They're an integral part of the local food culture.
Early on a sunny Sunday morning in central Kuala Lumpur, Restoran Yut Kee is bustling with customers. Most of the tables are occupied, with groups of friends and families talking loudly over their cups of kopi and plates of kaya toast. Sunlight is pouring in through the colored glass windows, bright red Chinese paper lanterns hang from the ceilings, and the walls are plastered with black and white portraits and old newspaper clippings. The waiters have to speak loudly to be heard above the din of the laughter and chatter of their customers. Given how crowded it is, people who arrive alone are expected to share a table with strangers. But nobody really minds.
This is a scene from a typical kopitiam in Kuala Lumpur, this one in existence since 1928.
If Vienna has its coffee houses and Paris its chic cafes, then Kuala Lumpur has its kopitiams. From kopi, “coffee” in the Malay language, and tiam for “shop” in Hokkien Chinese, kopitiams are local coffee shops found all over Malaysia and in neighboring Singapore. But they are more than just coffee shops—they are social hangouts and an integral part of the local food culture.
Recommended Fodor’s Video
Nadge Ariffin, a historian and city guide, is amused at the idea of Malaysian kopitiams being compared to Viennese coffee shops, with the most influential philosophers and painters of the times as clientele. “Our kopitiams are not places for high thinkers,” he says, “they are homey places where normal people meet and hang out, read the newspaper or socialize, sometimes for hours on end.”
Many of the popular kopitiams began life as small shops in the early 1900s where Chinese rubber plantation workers and tin miners would catch a refreshing hot beverage, perhaps with a small snack, during the day. Today, there are still a few traditional kopitiams, usually family businesses with a third or fourth-generation owner at the helm, and solid wood chairs with marble-topped tables. Many of the older ones have a slightly rundown air about them, with fading paint and peeling plaster.
However, nobody really goes to a kopitiam for the décor; it is all about the friendly neighborhood hangout vibe that more modern cafés and restaurants lack.
And although they started as eating places for the Hainanese Chinese (from the island province of Hainan), Malaysia’s kopitiams now have a loyal client base of Chinese, Malay, and Indians (the three major ethnic communities of Malaysia). And then there are the modern ones, either standalone shops or chains, that aspire to be the equivalent of Starbucks for locals.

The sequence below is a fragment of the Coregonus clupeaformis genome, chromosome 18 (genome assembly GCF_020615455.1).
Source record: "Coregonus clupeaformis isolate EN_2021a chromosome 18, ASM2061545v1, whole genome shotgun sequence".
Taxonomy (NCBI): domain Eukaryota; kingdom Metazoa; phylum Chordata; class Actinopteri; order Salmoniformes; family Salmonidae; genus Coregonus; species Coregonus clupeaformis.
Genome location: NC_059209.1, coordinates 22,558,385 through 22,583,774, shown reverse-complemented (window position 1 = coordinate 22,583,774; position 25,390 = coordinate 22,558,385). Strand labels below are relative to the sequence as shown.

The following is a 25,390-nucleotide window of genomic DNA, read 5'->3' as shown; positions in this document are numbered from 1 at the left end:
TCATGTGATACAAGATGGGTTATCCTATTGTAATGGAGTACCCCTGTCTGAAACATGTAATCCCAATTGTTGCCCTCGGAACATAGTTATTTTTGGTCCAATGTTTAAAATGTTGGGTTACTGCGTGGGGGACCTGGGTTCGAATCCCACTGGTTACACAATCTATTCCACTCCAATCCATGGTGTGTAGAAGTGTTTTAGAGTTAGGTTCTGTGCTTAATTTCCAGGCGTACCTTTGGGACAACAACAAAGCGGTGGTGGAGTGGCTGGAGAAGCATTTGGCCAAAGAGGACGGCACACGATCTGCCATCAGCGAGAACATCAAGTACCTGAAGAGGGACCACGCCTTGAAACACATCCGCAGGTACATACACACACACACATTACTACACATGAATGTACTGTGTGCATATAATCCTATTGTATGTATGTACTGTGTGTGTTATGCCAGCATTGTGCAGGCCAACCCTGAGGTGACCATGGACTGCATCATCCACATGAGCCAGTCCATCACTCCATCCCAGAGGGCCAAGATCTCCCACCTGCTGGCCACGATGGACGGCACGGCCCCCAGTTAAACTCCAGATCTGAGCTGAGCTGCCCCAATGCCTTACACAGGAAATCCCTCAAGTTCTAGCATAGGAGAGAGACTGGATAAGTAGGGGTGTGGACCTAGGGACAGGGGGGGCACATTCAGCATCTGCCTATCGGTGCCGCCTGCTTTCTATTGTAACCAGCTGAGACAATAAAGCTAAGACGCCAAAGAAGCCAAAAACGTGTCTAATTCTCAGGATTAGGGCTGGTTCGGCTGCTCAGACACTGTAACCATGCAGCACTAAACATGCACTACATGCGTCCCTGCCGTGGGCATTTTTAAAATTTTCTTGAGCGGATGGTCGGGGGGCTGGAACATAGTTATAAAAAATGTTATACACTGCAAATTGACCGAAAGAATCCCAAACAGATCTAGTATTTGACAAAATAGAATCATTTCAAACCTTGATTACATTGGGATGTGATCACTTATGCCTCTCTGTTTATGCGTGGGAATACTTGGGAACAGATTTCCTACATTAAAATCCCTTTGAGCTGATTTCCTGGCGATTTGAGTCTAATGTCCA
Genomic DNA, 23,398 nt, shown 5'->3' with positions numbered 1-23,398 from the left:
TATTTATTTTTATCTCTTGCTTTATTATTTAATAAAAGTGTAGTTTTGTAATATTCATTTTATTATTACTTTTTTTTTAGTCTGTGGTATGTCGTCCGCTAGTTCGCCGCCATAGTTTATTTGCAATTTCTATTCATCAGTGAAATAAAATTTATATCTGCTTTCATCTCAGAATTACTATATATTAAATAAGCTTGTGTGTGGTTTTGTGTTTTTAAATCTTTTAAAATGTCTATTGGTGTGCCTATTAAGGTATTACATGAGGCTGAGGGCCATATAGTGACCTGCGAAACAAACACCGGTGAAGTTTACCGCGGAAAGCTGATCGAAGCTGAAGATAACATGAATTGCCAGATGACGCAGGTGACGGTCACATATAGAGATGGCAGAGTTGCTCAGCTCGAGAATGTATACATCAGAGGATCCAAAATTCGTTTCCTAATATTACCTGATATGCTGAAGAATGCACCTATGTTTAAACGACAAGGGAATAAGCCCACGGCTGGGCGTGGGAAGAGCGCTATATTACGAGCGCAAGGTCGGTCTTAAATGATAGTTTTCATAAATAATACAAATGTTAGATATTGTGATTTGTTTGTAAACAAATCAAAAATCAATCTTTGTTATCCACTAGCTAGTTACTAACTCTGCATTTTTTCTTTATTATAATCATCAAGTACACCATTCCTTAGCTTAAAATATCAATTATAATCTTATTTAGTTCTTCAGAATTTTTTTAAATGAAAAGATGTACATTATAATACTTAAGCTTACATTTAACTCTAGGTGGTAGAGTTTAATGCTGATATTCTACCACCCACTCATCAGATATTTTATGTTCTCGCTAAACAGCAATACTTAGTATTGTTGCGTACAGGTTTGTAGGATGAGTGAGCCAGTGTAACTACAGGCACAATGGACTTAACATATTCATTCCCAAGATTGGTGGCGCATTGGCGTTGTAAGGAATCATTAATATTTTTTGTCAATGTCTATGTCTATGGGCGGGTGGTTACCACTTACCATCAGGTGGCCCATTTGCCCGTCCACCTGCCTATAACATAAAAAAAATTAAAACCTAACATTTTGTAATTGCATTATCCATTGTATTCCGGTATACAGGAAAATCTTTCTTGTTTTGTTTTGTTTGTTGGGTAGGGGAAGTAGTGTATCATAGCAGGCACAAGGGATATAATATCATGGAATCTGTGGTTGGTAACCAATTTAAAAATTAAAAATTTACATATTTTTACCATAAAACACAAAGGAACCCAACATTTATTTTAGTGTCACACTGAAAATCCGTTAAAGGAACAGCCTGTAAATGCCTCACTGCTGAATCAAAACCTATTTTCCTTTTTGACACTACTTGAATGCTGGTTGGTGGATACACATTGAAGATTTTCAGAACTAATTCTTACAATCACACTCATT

True to their name, kopitiams are known for serving different kinds of coffee, or kopi—which is the standard drink at these places, black coffee mixed with sweet condensed milk. Then there is Kopi C, which uses evaporated milk in place of condensed milk, Kopi O that is black coffee with sugar, Kopi peng (iced coffee), and more. For tea lovers, the more modern kopitiams also serve up teh tarik—literally translated as pulled tea, to denote how it is mixed by pouring from one cup to another. In traditional shops, however, tea is served black, hot, or topped up with ice cubes.
A classic kopitiam breakfast would mean kopi served in a chipped porcelain cup, along with soft boiled eggs and kaya toast, the last a sweet and smooth coconut jam slathered over thick slices of bread. This breakfast spread is a distinct remnant from the days when Hainanese immigrants worked as cooks in British households, absorbing and exchanging cultural influences.
But along with this, Malay and Chinese dishes like nasi lemak (fragrant rice cooked in coconut milk and served up with sambal, crunchy peanuts, and crisp fried anchovies), hokkien mee (thick yellow noodles cooked with dark soy sauce and lots of pork), chicken chops, and beef noodles in a light broth are available through the day.
Kopitiams are where busy executives go for a quick fix of their morning Kopi O, old men gather over games of chess, and groups of teenagers meet up to chat over a cup of thick and sweet kopi. Ariffin points out that Kuala Lumpur’s kopitiams are a symbol of the Muhibbah culture of this country – a word that refers to the spirit of camaraderie, tolerance, and friendship that embraces multiple communities within its fold. Indeed, Muhibbah is at the very core of this ethnically diverse country.
Everywhere else in the world, the new constantly fights to replace the old, and so it is in Malaysia too. Only a few of the older kopitiams have been hanging on, with little change to show for the passage of time and changing customer palates. Kuala Lumpur’s Chinatown neighborhood used to have dozens of kopitiams even two decades ago, but that number has now dwindled to three. This is thanks to multiple factors, like gentrification, soaring rents, and a preference for hipster cafés among younger people. And in many families, the next generation is unwilling to take over the business, and instead seek steady jobs outside.
For now, though, it is business as usual at Malaysia’s kopitiams, oodles of nostalgia served up along with delicious kaya toast every day.